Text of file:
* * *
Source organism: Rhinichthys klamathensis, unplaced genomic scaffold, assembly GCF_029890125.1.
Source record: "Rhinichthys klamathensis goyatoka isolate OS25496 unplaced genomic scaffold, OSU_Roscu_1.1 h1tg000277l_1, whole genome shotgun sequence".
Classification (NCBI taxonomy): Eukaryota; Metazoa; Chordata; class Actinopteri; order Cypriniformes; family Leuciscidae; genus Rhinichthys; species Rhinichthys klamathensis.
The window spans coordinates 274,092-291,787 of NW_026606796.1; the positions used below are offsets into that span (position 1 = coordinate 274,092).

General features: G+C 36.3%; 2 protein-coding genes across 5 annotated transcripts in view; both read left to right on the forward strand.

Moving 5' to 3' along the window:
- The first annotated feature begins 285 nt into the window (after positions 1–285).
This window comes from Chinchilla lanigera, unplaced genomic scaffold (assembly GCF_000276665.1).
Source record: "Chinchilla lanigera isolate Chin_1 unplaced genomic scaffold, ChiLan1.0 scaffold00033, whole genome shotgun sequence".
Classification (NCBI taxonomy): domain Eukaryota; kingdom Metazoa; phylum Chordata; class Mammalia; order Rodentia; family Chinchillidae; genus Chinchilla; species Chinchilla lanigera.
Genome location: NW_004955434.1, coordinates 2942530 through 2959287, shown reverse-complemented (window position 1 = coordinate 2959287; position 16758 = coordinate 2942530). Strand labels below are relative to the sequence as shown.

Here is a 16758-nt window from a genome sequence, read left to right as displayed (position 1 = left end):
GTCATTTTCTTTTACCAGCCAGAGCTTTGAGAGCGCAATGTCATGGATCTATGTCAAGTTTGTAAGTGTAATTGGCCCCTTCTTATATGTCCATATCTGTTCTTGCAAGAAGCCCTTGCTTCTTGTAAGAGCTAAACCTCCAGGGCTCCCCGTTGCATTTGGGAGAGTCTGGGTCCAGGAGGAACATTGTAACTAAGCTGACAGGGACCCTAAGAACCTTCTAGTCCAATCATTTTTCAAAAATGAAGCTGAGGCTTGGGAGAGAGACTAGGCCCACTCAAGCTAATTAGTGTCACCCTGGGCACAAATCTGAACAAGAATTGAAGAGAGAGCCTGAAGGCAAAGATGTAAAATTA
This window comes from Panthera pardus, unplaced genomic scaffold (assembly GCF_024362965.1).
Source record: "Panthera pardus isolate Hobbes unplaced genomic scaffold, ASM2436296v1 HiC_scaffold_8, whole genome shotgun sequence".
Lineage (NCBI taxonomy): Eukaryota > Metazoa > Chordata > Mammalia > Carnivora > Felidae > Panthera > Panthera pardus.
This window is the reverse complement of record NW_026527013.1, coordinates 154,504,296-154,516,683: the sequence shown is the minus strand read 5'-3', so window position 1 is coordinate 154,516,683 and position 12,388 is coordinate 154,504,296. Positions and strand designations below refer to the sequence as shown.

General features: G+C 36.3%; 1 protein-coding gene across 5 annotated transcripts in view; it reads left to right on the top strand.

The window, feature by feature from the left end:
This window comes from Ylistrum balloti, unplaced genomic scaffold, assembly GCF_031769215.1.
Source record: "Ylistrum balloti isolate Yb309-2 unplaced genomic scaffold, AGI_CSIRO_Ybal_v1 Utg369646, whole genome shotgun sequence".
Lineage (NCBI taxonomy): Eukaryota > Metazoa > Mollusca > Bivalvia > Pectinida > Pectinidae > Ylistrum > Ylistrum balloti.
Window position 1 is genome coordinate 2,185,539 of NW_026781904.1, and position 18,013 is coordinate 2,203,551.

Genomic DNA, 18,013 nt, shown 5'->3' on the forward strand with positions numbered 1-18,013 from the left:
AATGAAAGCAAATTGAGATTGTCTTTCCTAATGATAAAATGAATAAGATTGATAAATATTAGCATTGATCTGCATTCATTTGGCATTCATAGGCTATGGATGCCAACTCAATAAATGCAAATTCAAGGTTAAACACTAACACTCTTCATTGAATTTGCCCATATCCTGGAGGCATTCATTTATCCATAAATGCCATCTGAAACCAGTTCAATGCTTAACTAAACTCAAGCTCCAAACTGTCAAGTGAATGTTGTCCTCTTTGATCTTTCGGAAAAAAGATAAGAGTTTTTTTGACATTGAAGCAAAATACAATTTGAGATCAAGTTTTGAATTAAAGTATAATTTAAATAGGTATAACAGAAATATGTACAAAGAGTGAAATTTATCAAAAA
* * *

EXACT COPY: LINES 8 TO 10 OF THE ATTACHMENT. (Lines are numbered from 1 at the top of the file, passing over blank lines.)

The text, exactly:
This window comes from Chinchilla lanigera, unplaced genomic scaffold (assembly GCF_000276665.1).
Source record: "Chinchilla lanigera isolate Chin_1 unplaced genomic scaffold, ChiLan1.0 scaffold00033, whole genome shotgun sequence".
Classification (NCBI taxonomy): domain Eukaryota; kingdom Metazoa; phylum Chordata; class Mammalia; order Rodentia; family Chinchillidae; genus Chinchilla; species Chinchilla lanigera.